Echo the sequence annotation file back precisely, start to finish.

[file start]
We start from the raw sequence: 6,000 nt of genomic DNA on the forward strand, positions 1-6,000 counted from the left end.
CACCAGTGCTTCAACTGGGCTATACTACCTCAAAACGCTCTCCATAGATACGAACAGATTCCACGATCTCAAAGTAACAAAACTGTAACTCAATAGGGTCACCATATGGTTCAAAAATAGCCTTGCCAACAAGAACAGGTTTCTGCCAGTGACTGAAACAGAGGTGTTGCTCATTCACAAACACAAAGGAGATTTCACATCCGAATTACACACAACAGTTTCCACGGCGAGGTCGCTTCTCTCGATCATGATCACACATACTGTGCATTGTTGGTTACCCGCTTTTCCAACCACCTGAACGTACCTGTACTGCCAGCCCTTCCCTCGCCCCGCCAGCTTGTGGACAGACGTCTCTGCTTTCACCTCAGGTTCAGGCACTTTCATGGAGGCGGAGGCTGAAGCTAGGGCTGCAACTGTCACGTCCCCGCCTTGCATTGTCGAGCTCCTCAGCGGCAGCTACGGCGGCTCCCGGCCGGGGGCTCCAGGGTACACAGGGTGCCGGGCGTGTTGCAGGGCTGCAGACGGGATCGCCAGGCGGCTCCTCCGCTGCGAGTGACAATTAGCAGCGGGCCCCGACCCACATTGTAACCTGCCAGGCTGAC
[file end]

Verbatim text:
We start from the raw sequence: 6,000 nt of genomic DNA on the forward strand, positions 1-6,000 counted from the left end.
CACCAGTGCTTCAACTGGGCTATACTACCTCAAAACGCTCTCCATAGATACGAACAGATTCCACGATCTCAAAGTAACAAAACTGTAACTCAATAGGGTCACCATATGGTTCAAAAATAGCCTTGCCAACAAGAACAGGTTTCTGCCAGTGACTGAAACAGAGGTGTTGCTCATTCACAAACACAAAGGAGATTTCACATCCGAATTACACACAACAGTTTCCACGGCGAGGTCGCTTCTCTCGATCATGATCACACATACTGTGCATTGTTGGTTACCCGCTTTTCCAACCACCTGAACGTACCTGTACTGCCAGCCCTTCCCTCGCCCCGCCAGCTTGTGGACAGACGTCTCTGCTTTCACCTCAGGTTCAGGCACTTTCATGGAGGCGGAGGCTGAAGCTAGGGCTGCAACTGTCACGTCCCCGCCTTGCATTGTCGAGCTCCTCAGCGGCAGCTACGGCGGCTCCCGGCCGGGGGCTCCAGGGTACACAGGGTGCCGGGCGTGTTGCAGGGCTGCAGACGGGATCGCCAGGCGGCTCCTCCGCTGCGAGTGACAATTAGCAGCGGGCCCCGACCCACATTGTAACCTGCCAGGCTGAC